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What Disabilities Qualify for VA Benefits

What Disabilities Qualify for VA Benefits?

Learning about disabilities and what disabilities qualify for VA benefits. According to the Centers for Disease Control, about 25% of Americans are at least partially disabled under specific criteria. A significant number of these disabilities apply to veterans and are related to their time in service. If that is the case, substantial VA Benefits may be available. The financial benefits do not change the fact that the veteran has been disabled. But these benefits make it much easier for these veterans and their families to live their lives.

The VA recently overhauled the disability appeals system. Many claims for disability compensation are initially denied and only granted after a lengthy appeals process. In fact, the biggest changes to the system apply to the appeals process itself. An experienced VA disability attorney should navigate appeals due to the complexity, even under the new program.

Currently, a VA disability attorney has several options. In some cases, an attorney may select the quick review option, which normally only takes a few weeks. There are some instances where one piece of information was missing or the claims examiner clearly overlooked something, that might be enough to obtain maximum benefits. In other cases, a full appeal before an Administrative Law Judge is necessary. Other in-between options are available as well. At both initial reviews and during appeals, the same three basic disability criteria apply:

  1. Impairment
  2. Activity Restriction
  3. Participation Limitation

A claimant must satisfy all three conditions before the VA will consider them disabled. The VA adopts these criteria under its own regulations.


Usually, impairment means a total or partial loss of use. The complete loss of a body part, even something as small as a pinky toe, meets this part of the disability definition. Sometimes, a part of the body, usually a sensory organ, is so damaged that it no longer functions properly, even with medication and/or therapy.

Different government agencies that grant disability benefits look at impairment differently. For Social Security purposes, the impairment must usually be almost complete. According to the Social Security Administration, people are either disabled or they are not. VA disability is different. Usually, an examiner facilitating a compensation and pension (C&P) examination rates a veteran’s disability from 0% to 100%. Anything over 0% is compensable at increasing levels correlating to the ratings. Even a 10% rating could make a big difference to a veteran or their family trying to make ends meet.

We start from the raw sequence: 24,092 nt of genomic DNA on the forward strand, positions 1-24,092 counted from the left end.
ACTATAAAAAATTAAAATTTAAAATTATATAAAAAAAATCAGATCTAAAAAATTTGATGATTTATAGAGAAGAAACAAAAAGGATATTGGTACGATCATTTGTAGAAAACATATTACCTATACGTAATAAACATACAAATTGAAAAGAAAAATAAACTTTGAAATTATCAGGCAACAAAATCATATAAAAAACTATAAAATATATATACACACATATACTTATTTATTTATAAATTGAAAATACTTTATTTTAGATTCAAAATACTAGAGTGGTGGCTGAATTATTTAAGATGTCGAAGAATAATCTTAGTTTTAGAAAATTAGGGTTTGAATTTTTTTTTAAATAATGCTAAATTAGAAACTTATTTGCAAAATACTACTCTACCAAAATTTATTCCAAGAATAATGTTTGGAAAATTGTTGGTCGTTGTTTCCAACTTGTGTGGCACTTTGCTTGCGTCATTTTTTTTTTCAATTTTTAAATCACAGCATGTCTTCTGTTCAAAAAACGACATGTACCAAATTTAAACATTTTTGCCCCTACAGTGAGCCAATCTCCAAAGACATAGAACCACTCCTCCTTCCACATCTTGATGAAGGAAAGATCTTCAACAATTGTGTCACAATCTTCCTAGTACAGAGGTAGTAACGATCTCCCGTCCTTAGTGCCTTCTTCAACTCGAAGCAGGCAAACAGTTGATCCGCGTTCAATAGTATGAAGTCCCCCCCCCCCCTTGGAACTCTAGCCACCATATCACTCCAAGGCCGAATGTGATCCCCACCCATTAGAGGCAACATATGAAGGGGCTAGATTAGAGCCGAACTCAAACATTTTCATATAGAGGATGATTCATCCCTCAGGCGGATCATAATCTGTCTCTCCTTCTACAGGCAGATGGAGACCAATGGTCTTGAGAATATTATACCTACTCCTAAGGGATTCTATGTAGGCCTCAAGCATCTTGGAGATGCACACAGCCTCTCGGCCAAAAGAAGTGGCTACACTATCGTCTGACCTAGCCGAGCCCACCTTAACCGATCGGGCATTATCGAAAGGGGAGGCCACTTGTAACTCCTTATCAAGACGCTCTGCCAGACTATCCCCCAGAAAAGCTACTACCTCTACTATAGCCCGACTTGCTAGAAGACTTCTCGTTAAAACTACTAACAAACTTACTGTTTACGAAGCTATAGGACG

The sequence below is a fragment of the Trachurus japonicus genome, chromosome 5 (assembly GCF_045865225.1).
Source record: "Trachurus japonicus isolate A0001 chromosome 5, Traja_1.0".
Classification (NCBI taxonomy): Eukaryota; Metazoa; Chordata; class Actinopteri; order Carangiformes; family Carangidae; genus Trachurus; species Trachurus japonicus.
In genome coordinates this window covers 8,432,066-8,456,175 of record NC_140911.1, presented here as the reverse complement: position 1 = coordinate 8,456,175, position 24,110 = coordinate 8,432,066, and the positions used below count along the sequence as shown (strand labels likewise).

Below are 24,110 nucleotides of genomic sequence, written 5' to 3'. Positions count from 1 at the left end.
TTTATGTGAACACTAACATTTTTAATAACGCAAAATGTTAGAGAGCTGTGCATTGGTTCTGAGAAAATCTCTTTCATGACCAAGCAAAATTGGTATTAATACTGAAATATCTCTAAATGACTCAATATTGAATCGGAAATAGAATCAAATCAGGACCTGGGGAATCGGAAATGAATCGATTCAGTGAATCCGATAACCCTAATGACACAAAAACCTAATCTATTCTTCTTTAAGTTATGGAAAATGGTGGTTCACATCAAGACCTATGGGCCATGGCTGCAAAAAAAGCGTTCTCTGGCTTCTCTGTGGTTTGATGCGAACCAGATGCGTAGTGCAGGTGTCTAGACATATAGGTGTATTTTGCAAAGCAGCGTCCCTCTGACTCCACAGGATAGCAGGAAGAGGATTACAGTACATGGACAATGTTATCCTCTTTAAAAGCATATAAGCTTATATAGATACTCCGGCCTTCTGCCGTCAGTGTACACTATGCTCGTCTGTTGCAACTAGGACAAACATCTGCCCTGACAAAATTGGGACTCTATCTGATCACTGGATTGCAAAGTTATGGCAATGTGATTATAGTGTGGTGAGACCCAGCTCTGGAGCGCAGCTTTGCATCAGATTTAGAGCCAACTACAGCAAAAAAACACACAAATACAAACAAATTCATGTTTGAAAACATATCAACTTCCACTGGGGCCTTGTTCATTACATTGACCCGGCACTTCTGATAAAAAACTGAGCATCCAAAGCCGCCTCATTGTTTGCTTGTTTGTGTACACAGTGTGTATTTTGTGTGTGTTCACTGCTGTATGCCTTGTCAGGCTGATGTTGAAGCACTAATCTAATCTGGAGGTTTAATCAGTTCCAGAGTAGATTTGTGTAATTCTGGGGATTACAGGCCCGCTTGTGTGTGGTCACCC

Not every impairment is permanent, however. New drugs and medical devices are being developed constantly. If a veteran’s level of impairment could improve from one of these advances, the VA could propose to reduce their rating and thus reduce the amount of compensation they receive. If a rating reduction occurs, it is only effective moving forward — the veteran will not owe retroactive payments to the VA except in unique circumstances.

Activity Limitation

If you have an impairment — essentially, something abnormal about your body — is that enough to be considered disabled? No.

An impairment alone is not enough. The impairment must limit daily activity. We mentioned the pinky toe above. A pinky toe which is permanently deformed and useless may not limit daily activity at all if it doesn’t impact the individual’s ability to walk. Therefore, even though there is technically an impairment, the impairment is not functionally a disability because it does not have a disabling effect on the patient.

Furthermore, there must be a connection between the impairment and the activity limitation.

Typically, a VA disability lawyer must establish this connection.For example, if a veteran sustained a documented brain injury in active service, the VA would consider them impaired. If that veteran has short-term memory issues as a result of the brain injury, the VA considers the service connection as established and the first two criteria of a disability are met.

Participation Restrictions

The third criterion is that the impairment prevents the patient from fully participating in daily life in a way they would have without the impairment. For example, assume a veteran developed a spine condition after being struck by a bullet. Now, the veteran has problems sitting for long periods of time. If the veteran is a truck driver, the injury involves some practical participation restrictions. If the veteran has a job that allows them to get up and walk around every couple of hours, their injury may not involve a participation restriction.

Frequently, VA disability attorneys use lay witnesses to establish this element. In other words, a doctor can testify about a veteran’s medical condition and a vocational expert can testify about a veteran’s employment prospects. Friends and family can testify about how a disability affects the veteran’s everyday life, especially in terms of participation restrictions.

Connect With Thorough Attorneys

An attorney is a valuable partner in all phases of a disability claim. For a free consultation with an experienced veterans disability lawyer, contact Cameron Firm, P.C. at 800-861-7262 or fill out the contact box on our website. We are here to represent veterans nationwide.

This article is for educational and marketing purposes only. Therefore, it does not create an attorney-client relationship.

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